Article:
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Lehi Pointe Families Affected by Autism

Autumn F. Cook

Dec 9, 2022

Two free professional performances of ‘Nutcracker’ offered to families affected by autism

Families who have children with autism often miss out on normal family activities that most people take for granted. Because their children struggle to behave in socially acceptable ways, it can be impossible to attend plays, musical performances, and other shows that families enjoy together.

But Utah Metropolitan Ballet (UMB) is doing its part to help change that.

Every year, UMB presents a full-scale professional production of the enchanting holiday classic, Nutcracker. And for the past eight years, UMB has offered one whole night’s performance free to families affected by autism.

Last year, the ballet company received requests for over 1250 tickets but could only fulfill about half of those requests, with available funding limiting them to just one free show. Each night of Nutcracker costs $25,000 to produce.

Due to overwhelming interest, UMB saw the need for a second free performance. And this year, thanks to support from the community, they are excited to be able to offer one.

Paul Richardson, who serves on the UMB Board of Trustees and plays Mother Ginger in the show, said the idea of offering a free performance was inspired by a conversation with the mother of a child with autism.

“She said how hard it was for them to do anything – to go out to eat, to go out to a movie. Everywhere they’d go, they felt judged.” Eventually, they just stopped going places.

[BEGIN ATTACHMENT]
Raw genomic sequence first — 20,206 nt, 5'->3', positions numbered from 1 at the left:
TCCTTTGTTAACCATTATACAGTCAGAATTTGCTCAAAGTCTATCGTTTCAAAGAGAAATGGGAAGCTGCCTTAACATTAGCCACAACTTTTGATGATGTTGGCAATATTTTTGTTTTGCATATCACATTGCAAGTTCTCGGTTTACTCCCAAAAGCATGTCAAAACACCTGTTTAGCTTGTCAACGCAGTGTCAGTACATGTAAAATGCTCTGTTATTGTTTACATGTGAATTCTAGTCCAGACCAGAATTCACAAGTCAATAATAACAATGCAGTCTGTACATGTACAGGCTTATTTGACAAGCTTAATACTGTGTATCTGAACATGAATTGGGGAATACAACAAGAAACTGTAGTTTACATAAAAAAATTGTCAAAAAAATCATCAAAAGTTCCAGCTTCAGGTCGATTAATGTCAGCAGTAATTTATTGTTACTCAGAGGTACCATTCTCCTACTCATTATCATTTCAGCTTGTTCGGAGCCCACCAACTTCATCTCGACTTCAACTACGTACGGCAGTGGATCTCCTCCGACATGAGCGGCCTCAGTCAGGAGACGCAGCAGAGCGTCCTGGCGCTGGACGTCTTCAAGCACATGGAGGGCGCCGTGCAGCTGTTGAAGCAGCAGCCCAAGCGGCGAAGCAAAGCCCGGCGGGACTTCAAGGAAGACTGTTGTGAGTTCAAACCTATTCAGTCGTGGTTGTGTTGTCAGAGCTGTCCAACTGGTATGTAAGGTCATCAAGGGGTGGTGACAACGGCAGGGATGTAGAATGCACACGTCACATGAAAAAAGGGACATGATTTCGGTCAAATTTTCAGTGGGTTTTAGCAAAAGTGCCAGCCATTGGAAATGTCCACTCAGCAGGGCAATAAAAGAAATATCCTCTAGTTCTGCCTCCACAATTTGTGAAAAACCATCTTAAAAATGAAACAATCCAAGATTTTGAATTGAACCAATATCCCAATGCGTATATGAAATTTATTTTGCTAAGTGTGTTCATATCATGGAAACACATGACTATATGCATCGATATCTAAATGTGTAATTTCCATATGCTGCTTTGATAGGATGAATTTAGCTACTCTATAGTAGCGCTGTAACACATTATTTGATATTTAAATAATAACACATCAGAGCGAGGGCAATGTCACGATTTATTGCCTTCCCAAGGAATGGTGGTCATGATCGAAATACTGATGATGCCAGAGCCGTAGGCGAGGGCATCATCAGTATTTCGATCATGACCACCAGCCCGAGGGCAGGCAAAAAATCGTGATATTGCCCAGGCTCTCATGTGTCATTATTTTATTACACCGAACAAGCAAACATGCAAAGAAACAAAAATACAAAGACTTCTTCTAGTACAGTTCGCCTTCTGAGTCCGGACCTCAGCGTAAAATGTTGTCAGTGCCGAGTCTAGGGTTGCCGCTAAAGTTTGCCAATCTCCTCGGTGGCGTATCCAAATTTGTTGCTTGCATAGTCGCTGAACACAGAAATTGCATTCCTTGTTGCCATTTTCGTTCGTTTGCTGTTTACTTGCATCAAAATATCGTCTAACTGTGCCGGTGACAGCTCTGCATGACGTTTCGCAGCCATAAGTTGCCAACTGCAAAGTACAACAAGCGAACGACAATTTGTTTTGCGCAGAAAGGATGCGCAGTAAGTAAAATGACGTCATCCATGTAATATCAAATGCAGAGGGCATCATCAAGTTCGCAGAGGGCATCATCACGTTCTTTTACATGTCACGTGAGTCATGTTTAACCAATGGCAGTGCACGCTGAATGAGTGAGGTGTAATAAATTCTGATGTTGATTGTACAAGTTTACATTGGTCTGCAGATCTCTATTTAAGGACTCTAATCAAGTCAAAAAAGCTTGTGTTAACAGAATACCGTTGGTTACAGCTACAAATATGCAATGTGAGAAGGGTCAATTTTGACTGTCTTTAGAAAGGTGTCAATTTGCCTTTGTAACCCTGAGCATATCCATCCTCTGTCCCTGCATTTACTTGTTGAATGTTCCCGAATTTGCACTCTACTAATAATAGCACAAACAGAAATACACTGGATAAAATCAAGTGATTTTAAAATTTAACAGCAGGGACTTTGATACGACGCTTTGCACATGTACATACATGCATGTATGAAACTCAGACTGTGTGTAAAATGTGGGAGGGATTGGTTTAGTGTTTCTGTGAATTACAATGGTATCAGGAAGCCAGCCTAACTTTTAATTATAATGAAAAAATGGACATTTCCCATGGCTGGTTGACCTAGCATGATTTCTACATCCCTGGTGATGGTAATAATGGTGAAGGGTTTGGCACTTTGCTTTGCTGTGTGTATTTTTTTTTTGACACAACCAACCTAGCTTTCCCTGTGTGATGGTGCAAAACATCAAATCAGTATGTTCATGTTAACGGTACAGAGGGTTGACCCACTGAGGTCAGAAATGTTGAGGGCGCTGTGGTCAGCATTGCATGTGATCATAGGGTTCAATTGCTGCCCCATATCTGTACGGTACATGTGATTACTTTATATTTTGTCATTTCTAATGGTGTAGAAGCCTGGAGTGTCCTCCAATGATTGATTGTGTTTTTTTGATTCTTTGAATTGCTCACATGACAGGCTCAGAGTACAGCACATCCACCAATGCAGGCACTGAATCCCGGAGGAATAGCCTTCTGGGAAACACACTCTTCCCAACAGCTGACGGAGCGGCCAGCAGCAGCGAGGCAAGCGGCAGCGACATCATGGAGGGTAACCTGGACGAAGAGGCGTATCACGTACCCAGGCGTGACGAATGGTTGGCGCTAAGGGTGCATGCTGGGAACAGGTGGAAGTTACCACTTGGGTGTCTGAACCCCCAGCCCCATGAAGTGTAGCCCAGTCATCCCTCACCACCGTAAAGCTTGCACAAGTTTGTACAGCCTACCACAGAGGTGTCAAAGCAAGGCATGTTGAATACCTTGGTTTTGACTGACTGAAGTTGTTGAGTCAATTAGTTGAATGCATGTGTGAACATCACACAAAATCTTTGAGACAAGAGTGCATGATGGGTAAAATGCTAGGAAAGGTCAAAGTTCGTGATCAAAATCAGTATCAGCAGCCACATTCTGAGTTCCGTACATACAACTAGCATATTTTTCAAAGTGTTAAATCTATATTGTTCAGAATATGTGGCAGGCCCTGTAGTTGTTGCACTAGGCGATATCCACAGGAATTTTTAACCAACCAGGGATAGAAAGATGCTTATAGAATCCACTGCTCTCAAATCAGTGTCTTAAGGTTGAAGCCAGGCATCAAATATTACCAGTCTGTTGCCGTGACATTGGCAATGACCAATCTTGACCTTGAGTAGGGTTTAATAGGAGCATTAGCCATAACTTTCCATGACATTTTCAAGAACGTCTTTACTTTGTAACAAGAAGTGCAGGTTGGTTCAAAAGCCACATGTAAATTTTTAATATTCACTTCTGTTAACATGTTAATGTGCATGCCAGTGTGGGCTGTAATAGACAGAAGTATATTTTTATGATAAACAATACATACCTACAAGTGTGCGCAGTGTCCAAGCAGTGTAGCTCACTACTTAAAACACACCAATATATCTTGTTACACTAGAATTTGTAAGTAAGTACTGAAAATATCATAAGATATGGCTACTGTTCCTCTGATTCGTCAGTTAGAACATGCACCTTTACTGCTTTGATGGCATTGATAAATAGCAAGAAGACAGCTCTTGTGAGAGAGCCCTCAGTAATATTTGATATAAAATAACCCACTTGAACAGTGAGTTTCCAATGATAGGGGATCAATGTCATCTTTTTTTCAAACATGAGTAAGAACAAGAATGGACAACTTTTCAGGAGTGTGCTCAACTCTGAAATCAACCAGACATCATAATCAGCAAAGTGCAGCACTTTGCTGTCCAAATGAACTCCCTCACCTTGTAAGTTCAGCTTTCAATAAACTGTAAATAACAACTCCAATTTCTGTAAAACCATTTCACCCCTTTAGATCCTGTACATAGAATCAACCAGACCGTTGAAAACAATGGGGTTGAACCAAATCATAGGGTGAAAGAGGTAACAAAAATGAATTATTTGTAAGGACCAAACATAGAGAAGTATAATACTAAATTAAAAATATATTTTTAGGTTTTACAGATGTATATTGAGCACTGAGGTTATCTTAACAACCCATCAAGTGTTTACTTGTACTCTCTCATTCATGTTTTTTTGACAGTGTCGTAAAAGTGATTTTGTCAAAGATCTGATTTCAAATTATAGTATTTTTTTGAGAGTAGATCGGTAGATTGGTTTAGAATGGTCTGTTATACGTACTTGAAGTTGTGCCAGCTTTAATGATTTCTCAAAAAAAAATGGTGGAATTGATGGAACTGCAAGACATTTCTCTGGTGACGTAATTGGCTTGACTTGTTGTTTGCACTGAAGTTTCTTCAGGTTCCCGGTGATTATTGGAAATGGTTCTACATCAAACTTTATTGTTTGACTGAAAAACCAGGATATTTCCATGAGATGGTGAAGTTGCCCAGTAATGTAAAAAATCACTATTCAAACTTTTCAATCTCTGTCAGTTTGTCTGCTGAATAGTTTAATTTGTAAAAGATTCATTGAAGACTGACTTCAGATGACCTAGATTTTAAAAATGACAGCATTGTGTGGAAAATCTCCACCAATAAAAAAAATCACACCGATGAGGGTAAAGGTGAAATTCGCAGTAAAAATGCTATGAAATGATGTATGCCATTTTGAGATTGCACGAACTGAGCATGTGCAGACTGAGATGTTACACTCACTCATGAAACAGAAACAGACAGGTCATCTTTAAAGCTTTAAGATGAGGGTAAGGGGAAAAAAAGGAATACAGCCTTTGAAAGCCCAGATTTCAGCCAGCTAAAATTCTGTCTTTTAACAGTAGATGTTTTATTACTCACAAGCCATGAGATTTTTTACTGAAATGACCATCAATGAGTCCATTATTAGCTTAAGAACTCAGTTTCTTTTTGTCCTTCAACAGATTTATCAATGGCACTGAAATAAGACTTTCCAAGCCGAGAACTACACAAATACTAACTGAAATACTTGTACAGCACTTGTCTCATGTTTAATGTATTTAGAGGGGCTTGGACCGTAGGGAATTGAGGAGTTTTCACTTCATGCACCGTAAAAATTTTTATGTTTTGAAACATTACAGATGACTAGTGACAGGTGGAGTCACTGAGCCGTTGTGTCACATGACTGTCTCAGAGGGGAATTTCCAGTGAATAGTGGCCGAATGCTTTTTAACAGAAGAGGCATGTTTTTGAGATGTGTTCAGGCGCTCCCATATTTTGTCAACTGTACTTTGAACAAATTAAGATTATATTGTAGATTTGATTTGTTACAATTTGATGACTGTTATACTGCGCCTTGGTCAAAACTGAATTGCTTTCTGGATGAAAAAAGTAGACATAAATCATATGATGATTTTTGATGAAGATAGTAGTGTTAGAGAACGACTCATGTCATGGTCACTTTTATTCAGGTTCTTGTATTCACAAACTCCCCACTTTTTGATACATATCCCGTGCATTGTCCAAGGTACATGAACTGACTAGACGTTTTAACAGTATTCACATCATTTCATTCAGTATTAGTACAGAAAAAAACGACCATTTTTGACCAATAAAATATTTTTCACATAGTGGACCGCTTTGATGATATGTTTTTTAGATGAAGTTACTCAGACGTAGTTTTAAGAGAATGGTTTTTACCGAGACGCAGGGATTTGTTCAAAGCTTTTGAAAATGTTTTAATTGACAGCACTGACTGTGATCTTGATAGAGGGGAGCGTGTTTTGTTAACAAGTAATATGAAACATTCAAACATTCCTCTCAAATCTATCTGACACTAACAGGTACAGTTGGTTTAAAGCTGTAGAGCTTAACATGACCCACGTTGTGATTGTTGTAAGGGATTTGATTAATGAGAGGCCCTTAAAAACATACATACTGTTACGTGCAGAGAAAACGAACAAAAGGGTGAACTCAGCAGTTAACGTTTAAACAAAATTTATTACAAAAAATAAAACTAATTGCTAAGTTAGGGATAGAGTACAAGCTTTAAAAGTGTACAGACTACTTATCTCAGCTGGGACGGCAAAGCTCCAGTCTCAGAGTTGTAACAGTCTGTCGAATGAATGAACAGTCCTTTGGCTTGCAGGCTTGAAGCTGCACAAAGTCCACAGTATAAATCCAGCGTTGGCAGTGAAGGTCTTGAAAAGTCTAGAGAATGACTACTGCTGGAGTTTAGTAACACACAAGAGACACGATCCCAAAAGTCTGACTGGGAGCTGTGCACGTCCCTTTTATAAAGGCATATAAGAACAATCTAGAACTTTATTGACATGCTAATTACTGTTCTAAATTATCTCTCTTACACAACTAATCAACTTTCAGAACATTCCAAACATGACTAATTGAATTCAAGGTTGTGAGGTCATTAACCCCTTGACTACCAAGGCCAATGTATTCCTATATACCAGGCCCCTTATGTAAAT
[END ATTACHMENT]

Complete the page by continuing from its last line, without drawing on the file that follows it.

Paul proposed doing the free show, and it has been growing in popularity ever since.

Carolyn, the mother of a child with autism, described how great it was to see the beautiful holiday production without worryingabout bothering other patrons or trying to keep her child quiet.

Many other parents have expressed the same appreciation. 

Dancers also love doing the autism show.

Mallory Moon Wilson said the autism show is one of her favorites. “The most meaningful opportunity I have ever experienced performing with the company comes from the autism show. There’s something about it that is magical.”

During the show, kids run up and down the aisles and yell at the dancers from their seats, and everyone loves it. “Because no one is judging – no one cares. In fact, we love it. It makes it even more fun to have the interaction with the crowd.”

With support from the community, we also plan to offer a free performance of Peter Pan in the spring to families affected by autism. We are pleased to be able to bring the magic of live ballet to many who otherwise wouldn’t have the chance to see it.

The performances for families affected by autism will take place at the Covey Center in Provo on Monday, December 12 and Tuesday, December 13, at 5 p.m.

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